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Understanding, Attitudes and Behaviour: Old-age Security in Germany

Last registered on May 07, 2021


Trial Information

General Information

Understanding, Attitudes and Behaviour: Old-age Security in Germany
Initial registration date
November 23, 2020

Initial registration date is when the trial was registered.

It corresponds to when the registration was submitted to the Registry to be reviewed for publication.

First published
November 23, 2020, 10:31 AM EST

First published corresponds to when the trial was first made public on the Registry after being reviewed.

Last updated
May 07, 2021, 2:30 AM EDT

Last updated is the most recent time when changes to the trial's registration were published.



Primary Investigator

Friedrich Schiller University Jena

Other Primary Investigator(s)

PI Affiliation
Friedrich Schiller University Jena
PI Affiliation
University of Mannheim
PI Affiliation
University of Mannheim

Additional Trial Information

Start date
End date
Secondary IDs
With this experiment we aim to investigate whether the evaluation of policy reforms regarding the German public pension system changes, when participants are confronted with the demographic change in Germany in a control and treatment group setting as part of a survey experiment. Furthermore, the role of understanding about and attitudes towards the pension system is analyzed.
External Link(s)

Registration Citation

Aprea, Carmela et al. 2021. "Understanding, Attitudes and Behaviour: Old-age Security in Germany." AEA RCT Registry. May 07.
Experimental Details


Intervention Start Date
Intervention End Date

Primary Outcomes

Primary Outcomes (end points)
Evaluation of policy changes concerning the German pension system
Primary Outcomes (explanation)

Secondary Outcomes

Secondary Outcomes (end points)
Secondary Outcomes (explanation)

Experimental Design

Experimental Design
The participants are randomly sorted into one of the two treatment groups or into the control group. Treatment group A is asked about its prior beliefs of the number of citizens in retirement age per 100 citizens in working age in the years 2020 and 2050. Then this group is provided with the true information. Treatment group B is also asked about its prior beliefs, but does not receive any information. The control group is not asked about its prior beliefs and is not confronted in other ways with the topic of demographic change.
Experimental Design Details
Randomization Method
randomization done by a computer
Randomization Unit
Was the treatment clustered?

Experiment Characteristics

Sample size: planned number of clusters
Sample size: planned number of observations
Sample size (or number of clusters) by treatment arms
approximately 330 individuals for each experimental group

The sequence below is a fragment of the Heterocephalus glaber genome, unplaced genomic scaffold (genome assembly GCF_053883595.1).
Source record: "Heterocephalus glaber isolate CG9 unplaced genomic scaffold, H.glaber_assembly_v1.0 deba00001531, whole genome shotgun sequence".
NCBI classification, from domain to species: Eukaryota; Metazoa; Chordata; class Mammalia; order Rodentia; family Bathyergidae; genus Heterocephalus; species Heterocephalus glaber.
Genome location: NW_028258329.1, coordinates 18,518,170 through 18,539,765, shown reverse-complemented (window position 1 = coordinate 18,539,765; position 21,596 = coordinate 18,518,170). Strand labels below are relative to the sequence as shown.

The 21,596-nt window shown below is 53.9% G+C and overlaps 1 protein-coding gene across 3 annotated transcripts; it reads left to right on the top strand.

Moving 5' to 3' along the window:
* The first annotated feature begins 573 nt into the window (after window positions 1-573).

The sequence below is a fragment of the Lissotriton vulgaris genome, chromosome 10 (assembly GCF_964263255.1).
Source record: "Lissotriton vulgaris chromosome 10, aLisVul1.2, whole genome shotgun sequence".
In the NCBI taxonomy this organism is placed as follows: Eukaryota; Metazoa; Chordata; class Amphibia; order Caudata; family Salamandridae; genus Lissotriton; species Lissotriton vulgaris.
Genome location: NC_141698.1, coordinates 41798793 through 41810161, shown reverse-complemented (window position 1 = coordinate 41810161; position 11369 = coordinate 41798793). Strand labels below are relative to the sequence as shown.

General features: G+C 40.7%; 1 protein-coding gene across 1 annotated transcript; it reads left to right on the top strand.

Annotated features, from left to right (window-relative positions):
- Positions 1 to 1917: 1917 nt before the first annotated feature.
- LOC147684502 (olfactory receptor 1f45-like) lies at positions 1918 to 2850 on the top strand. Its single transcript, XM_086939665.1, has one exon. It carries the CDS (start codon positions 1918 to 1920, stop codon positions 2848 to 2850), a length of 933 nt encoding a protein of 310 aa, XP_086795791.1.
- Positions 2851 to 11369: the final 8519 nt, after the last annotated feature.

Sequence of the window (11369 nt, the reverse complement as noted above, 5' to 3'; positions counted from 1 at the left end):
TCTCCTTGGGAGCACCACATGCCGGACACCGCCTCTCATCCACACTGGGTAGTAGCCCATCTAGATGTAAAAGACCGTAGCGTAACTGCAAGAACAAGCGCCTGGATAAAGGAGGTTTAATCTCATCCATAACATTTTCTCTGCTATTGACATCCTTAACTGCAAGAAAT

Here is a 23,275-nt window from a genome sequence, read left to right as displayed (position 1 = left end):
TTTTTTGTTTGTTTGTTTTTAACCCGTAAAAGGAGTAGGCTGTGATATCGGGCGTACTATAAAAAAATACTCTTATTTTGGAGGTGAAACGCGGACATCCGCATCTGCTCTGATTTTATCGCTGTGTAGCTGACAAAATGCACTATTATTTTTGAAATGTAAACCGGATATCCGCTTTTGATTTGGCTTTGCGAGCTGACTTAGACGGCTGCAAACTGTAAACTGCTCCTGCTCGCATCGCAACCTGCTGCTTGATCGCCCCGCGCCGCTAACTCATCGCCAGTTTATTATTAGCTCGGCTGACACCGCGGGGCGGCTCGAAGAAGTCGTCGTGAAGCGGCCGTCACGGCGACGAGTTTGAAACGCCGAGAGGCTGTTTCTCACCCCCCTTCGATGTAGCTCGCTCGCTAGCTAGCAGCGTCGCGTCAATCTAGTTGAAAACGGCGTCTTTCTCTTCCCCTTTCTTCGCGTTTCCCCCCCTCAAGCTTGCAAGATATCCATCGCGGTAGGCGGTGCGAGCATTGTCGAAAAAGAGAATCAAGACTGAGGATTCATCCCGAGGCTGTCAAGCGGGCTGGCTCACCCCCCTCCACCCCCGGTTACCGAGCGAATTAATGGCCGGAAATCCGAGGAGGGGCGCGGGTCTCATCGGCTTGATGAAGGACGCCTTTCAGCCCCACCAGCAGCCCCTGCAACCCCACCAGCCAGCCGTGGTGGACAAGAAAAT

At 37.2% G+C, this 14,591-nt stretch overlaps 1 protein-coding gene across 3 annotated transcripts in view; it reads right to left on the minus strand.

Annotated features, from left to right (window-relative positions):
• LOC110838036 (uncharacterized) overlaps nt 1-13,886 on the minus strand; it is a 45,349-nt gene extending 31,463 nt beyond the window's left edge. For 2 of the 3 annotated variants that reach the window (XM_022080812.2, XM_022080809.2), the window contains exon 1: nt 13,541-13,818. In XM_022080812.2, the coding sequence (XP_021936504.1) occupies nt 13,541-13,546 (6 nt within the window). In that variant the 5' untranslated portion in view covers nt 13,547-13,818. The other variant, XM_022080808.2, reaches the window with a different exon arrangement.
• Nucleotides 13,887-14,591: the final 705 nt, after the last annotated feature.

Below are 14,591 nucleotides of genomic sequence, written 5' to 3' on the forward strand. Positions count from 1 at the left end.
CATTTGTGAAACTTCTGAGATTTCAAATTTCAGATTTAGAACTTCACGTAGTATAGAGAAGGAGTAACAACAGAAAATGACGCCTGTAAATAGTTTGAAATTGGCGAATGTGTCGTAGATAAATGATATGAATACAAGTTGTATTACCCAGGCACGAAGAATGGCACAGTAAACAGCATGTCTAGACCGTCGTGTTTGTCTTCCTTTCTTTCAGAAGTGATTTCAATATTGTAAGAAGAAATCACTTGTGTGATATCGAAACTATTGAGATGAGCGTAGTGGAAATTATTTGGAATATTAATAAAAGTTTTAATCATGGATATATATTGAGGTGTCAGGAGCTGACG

Minimum detectable effect size for main outcomes (accounting for sample design and clustering)

Institutional Review Boards (IRBs)

IRB Name
IRB of the Faculty of Business and Economics at the Friedrich Schiller University Jena
IRB Approval Date
IRB Approval Number


Post Trial Information

Study Withdrawal

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Is the intervention completed?
Intervention Completion Date
May 03, 2021, 12:00 +00:00
Data Collection Complete
Data Collection Completion Date
May 03, 2021, 12:00 +00:00
Final Sample Size: Number of Clusters (Unit of Randomization)
Was attrition correlated with treatment status?
Final Sample Size: Total Number of Observations
1000 individuals
Final Sample Size (or Number of Clusters) by Treatment Arms
Data Publication

Data Publication

Is public data available?

Program Files

Program Files
Reports, Papers & Other Materials

Relevant Paper(s)

Demographic change has an impact on pay-as-you-go pension systems. To maintain their financial sustainability, reforms are necessary, but often lack public support. Using representative survey data from Germany, we conduct a survey experiment to investigate whether salience or information about demographic change increases preferences for reforms in general and for specific reform measures. We find that salience and information provision increase the perceived necessity for reforms. Furthermore, salience increases preferences for raising the retirement age over other reform measures, while information provision reduces preferences for tax subsidies. In addition, we highlight the impact of prior beliefs on the treatment effects. As the salience and information treatments hardly differ, we conclude that it is not so much the information about the demographic change, which matters. Rather, being made aware of the challenges facing the pension system affects reform preferences.
Schuetz, J. S. Uebelmesser, C. Aprea and R. Baginski (2023): Pension reform preferences in Germany: Does information matter?, European Journal of Political Economy (forthcoming).

Reports & Other Materials